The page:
Wednesday, March 16, 2016

Tales from the Roadmaster

Beware the ides of March, or you may repeat your road trip.

Yesterday's drive East was my ritual trek to help Mom make potato cheddar soup and Irish soda bread for the annual St. Patrick's Day luncheon for the 68 bridge-playing women in her club, which involves me doing a lot of chopping, measuring, tying and stirring to produce the necessary foodstuffs, party favors and accouterments to ensure a good time.

So naturally, I drag my butt out of bed hours earlier than usual to make it to the Northern Neck early enough that Mom isn't freaking out about how much we have to do, only to walk into the house and find them still at the breakfast table reading the paper and finishing up their pastries.

At 9:45, mind you.

"Oh, I figured you'd be late because of the time change," Mom says, casually. No big deal, in other words, except usually she wants me there just after dawn.

If there's one thing I've gleaned from my regular visits to my parents, it's that the rules change on a whim. Octogenarian privilege, I guess.

Besides helping Mom with food prep, Dad wanted assistance with hanging the two clocks I'd gotten fixed for them at the Clock Shop next to Mekong, a crazy place with scores of clocks chiming consecutively on the hour and a clock maker who looked straight out of a Disney movie.

I assumed it would be a quick and easy process assisting Dad in between making vats of soup, but instead, I was recruited to help scout locations, measure distances horizontal and vertical, hold drills/anchors/screwdrivers and rearrange furniture post-hanging so that the refurbished clocks could be shown off to best advantage.

But my favorite oddball chore came from Mom. Presenting me with a tiny, porcelain frame and an ancient black and white photograph in three sections, she asked that I "restore" the photo and re-frame it, please.

It was a tiny picture of my impossibly young-looking Dad sitting on a brick wall when he was stationed at Fort McNair. Without missing a beat, he says to me, "You can see why she was so interested, as handsome as I was."

And his image is handsome, but one arm is missing and most of the left side of his body has disintegrated with age, but I set about doing my best to tape what's left back together - some pieces crumbling to dust as I do so - before attaching it to a sturdy backing piece and returning it to the frame.

Because apparently Mom still wants to look at that crumbling picture of the man she fell in love with all those decades ago.

They just don't make romantics like they used to, do they?

Today's trip to the Northern Neck involved no one I was related to, but instead two men who sat me down at a farm table one of them had made a quarter of a century ago to spend hours talking about everything from chasing moonshiners to doing sound and lighting for bands.

Just to mess with my head, one of them brings out an old black and white photograph - not nearly as old nor crumbling - of himself and three buddies the day they left for Myrtle Beach after graduating high school.

The man standing in front of me is also the handsomest one in the picture and I tell him so.

"Oh, I wasn't so much," he says, clearly pleased at my compliment. "But look at that old car!" He's right, the curves of the Buick Roadmaster behind the boys are a thing of beauty and that big ole hunk of Detroit iron must have made for fabulous driving to the beach, so now we really get to talking.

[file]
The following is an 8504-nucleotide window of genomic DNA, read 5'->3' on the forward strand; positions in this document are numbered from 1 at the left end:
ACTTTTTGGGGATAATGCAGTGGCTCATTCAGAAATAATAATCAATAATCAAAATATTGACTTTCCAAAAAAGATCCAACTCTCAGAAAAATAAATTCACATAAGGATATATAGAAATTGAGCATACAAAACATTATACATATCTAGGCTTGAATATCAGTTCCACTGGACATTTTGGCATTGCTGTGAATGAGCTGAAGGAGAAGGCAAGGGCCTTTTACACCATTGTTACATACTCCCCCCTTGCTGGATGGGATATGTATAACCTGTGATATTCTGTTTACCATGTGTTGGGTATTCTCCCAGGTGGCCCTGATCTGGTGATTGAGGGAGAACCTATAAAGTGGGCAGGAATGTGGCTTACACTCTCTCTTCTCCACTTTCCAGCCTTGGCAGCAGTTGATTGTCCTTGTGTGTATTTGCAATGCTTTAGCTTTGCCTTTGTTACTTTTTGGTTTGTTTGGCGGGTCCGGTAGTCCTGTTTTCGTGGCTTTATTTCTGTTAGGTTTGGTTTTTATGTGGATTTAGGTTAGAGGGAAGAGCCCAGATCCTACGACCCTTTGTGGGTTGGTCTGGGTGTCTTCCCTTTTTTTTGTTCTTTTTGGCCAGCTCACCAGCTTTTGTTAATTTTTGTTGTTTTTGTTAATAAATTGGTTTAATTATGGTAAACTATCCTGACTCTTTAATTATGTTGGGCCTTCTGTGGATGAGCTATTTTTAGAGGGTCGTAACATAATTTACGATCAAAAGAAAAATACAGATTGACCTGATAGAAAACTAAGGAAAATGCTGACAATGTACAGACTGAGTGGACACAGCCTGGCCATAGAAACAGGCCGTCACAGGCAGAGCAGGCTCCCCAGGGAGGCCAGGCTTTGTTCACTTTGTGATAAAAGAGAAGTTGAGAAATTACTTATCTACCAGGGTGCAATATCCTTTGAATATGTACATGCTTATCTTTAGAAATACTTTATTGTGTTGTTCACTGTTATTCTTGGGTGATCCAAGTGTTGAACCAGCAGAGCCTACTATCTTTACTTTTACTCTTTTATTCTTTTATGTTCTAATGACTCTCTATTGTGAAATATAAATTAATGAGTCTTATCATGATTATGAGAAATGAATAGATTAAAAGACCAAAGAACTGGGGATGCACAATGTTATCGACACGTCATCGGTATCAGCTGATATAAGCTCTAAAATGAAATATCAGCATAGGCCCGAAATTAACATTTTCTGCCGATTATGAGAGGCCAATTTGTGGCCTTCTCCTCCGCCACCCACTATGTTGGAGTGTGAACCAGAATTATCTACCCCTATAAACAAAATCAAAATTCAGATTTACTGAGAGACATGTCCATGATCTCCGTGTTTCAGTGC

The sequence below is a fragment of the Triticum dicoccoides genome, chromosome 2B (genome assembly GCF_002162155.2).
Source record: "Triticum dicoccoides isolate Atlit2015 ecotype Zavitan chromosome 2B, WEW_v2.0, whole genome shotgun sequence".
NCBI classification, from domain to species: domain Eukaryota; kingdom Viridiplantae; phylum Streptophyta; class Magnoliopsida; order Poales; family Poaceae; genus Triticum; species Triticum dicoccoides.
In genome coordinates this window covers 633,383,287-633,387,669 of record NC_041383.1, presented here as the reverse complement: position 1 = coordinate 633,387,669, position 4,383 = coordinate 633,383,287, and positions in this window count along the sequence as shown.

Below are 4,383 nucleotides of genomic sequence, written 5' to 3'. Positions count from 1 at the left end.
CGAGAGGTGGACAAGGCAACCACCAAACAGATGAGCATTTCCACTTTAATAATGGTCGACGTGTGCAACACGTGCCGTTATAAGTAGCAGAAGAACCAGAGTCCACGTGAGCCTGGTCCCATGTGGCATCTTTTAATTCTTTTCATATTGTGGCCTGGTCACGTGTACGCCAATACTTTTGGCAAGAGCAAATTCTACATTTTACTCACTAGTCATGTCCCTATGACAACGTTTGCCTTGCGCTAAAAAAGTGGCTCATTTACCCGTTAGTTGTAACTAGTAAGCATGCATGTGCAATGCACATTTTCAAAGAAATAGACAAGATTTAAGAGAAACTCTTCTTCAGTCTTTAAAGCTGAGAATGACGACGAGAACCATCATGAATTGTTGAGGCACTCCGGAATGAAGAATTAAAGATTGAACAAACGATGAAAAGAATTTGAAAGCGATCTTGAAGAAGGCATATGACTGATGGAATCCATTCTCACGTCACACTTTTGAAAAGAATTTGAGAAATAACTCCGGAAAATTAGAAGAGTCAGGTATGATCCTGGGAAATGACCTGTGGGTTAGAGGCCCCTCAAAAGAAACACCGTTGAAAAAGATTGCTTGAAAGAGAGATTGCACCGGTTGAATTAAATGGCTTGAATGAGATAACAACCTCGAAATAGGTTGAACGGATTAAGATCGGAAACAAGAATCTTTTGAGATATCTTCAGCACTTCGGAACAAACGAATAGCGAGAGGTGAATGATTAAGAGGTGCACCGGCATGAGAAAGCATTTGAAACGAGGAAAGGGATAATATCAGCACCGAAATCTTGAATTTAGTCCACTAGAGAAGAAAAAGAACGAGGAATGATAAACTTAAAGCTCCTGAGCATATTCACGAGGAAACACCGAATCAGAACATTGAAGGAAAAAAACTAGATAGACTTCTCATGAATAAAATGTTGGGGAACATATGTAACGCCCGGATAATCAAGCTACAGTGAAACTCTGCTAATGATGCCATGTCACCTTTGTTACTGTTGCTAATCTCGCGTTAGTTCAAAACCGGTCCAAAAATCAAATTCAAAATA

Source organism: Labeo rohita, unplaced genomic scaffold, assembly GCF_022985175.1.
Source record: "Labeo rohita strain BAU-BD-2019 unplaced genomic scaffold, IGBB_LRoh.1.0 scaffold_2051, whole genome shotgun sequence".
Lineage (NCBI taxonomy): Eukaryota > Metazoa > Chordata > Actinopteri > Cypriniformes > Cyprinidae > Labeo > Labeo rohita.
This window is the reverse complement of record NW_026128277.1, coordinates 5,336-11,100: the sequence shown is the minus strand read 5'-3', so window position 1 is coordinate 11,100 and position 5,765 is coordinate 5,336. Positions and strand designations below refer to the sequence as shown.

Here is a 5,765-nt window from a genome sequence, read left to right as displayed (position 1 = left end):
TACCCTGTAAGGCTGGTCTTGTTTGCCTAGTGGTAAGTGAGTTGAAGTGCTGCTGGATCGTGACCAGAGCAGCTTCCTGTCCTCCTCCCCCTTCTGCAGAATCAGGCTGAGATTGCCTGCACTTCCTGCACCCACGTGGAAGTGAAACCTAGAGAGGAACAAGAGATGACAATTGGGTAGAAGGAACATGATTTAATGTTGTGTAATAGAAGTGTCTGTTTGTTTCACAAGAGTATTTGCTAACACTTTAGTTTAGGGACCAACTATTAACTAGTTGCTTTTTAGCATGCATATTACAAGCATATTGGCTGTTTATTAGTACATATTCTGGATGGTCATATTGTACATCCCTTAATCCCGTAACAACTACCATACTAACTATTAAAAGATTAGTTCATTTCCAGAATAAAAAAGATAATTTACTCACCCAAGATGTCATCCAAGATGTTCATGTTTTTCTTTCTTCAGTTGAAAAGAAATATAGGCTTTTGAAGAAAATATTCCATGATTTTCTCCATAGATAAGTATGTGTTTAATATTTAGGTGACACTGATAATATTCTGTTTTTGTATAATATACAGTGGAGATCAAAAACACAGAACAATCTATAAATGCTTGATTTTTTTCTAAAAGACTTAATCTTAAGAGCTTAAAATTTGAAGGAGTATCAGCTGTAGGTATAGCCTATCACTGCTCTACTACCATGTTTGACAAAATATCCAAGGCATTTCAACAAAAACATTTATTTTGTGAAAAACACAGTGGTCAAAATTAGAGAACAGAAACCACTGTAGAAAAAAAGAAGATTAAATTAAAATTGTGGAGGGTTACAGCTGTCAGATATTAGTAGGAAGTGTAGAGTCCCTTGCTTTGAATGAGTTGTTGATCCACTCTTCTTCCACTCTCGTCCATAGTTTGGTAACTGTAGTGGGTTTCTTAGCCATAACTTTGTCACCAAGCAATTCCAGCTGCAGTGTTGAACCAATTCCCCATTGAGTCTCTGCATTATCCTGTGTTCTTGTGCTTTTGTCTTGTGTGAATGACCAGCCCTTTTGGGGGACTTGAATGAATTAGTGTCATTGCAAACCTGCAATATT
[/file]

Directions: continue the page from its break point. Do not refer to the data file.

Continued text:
I thought I'd be there for an hour and the entire afternoon is gone before I return to my car, one of the guys saying, "Well, it was gray when you got here and now it's sunny and beautiful! Sure you don't want to stay for sunset?"

Yesterday's sunset had been spent at Shelley's Comida Latina - or as the sign says for us gringos: "Shelley's Food" - after a favorite bartender had raved about the place as his go-to Monday joint. I knew the location well because it's where I used to go for Not So Classic Movie nights back when it was River City Diner and Grill.

Not a lot was different except the booths and the Latino MTV playing some of the corniest music videos ever, although even having table service was a decided step up from before.

Our timing was off, though, because I wanted beef tongue tacos and the tongue was still cooking, drat the luck.

We made do with the taco variety pack - yard bird, pig, steak - and shrimp tostadas, as a steady stream of Spanish-speaking customers came in for take-out or a quick bite at the counter, before cutting out for Sonny's Bar and Grill where I once saw a KISS cover band - despite not being a KISS fan - and met a lot of locals - as in born and bred Lakeside guys - over the course of a very loud and riotous Saturday night.

Turned out to be poker night at Sonny's and practically every table was full of card players - again, lots of Lakeside boys and a few women - so we had little competition for bar seats.

Probably a good thing since our bartender (who called herself a gin and tonic girl despite having a fondness for cheap tequila) was having a terrible, awful, no-good day because her man had looked at her phone and seen that a former boyfriend had messaged her.

First of all, and I don't even have a cell phone, but what kind of boyfriend snoops around on your phone? But she was upset because although she'd done nothing wrong, he was giving her a hard time about it all, ruining her day.

"I've been married twice and I don't need that shit any more," she said after a smoke break to clear her head. "I just need friends with benefits. You live in your house, I live in mine. I like things a certain way and I don't need anyone messing with my stuff."

Honey, find yourself a friend. Then pour yourself a G & T and enjoy the hell out of those benefits. Problem solved.

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